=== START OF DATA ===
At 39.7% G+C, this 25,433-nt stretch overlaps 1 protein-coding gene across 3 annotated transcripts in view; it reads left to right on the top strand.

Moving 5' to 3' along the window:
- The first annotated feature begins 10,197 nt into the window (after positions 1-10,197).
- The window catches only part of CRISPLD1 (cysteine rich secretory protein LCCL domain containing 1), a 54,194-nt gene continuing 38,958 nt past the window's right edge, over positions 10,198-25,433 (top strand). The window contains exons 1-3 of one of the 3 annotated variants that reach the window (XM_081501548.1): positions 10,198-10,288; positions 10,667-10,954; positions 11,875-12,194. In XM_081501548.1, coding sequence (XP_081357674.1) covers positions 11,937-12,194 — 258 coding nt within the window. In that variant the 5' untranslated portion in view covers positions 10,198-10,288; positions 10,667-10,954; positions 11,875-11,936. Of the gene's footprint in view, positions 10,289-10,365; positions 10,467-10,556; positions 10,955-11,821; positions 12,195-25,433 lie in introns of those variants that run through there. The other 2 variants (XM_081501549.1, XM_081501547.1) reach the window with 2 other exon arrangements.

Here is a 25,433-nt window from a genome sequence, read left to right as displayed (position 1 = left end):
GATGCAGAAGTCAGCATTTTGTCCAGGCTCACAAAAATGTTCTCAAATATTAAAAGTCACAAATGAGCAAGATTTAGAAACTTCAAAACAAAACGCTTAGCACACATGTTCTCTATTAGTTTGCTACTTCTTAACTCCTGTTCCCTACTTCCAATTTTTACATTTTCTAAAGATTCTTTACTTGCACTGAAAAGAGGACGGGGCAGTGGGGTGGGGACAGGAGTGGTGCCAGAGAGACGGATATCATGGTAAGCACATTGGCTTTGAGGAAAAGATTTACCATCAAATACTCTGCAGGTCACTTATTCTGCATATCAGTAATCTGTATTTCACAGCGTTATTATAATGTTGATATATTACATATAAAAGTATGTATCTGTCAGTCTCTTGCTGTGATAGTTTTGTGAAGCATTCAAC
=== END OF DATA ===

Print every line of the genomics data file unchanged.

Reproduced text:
At 39.7% G+C, this 25,433-nt stretch overlaps 1 protein-coding gene across 3 annotated transcripts in view; it reads left to right on the top strand.

Moving 5' to 3' along the window:
- The first annotated feature begins 10,197 nt into the window (after positions 1-10,197).
- The window catches only part of CRISPLD1 (cysteine rich secretory protein LCCL domain containing 1), a 54,194-nt gene continuing 38,958 nt past the window's right edge, over positions 10,198-25,433 (top strand). The window contains exons 1-3 of one of the 3 annotated variants that reach the window (XM_081501548.1): positions 10,198-10,288; positions 10,667-10,954; positions 11,875-12,194. In XM_081501548.1, coding sequence (XP_081357674.1) covers positions 11,937-12,194 — 258 coding nt within the window. In that variant the 5' untranslated portion in view covers positions 10,198-10,288; positions 10,667-10,954; positions 11,875-11,936. Of the gene's footprint in view, positions 10,289-10,365; positions 10,467-10,556; positions 10,955-11,821; positions 12,195-25,433 lie in introns of those variants that run through there. The other 2 variants (XM_081501549.1, XM_081501547.1) reach the window with 2 other exon arrangements.

Here is a 25,433-nt window from a genome sequence, read left to right as displayed (position 1 = left end):
GATGCAGAAGTCAGCATTTTGTCCAGGCTCACAAAAATGTTCTCAAATATTAAAAGTCACAAATGAGCAAGATTTAGAAACTTCAAAACAAAACGCTTAGCACACATGTTCTCTATTAGTTTGCTACTTCTTAACTCCTGTTCCCTACTTCCAATTTTTACATTTTCTAAAGATTCTTTACTTGCACTGAAAAGAGGACGGGGCAGTGGGGTGGGGACAGGAGTGGTGCCAGAGAGACGGATATCATGGTAAGCACATTGGCTTTGAGGAAAAGATTTACCATCAAATACTCTGCAGGTCACTTATTCTGCATATCAGTAATCTGTATTTCACAGCGTTATTATAATGTTGATATATTACATATAAAAGTATGTATCTGTCAGTCTCTTGCTGTGATAGTTTTGTGAAGCATTCAAC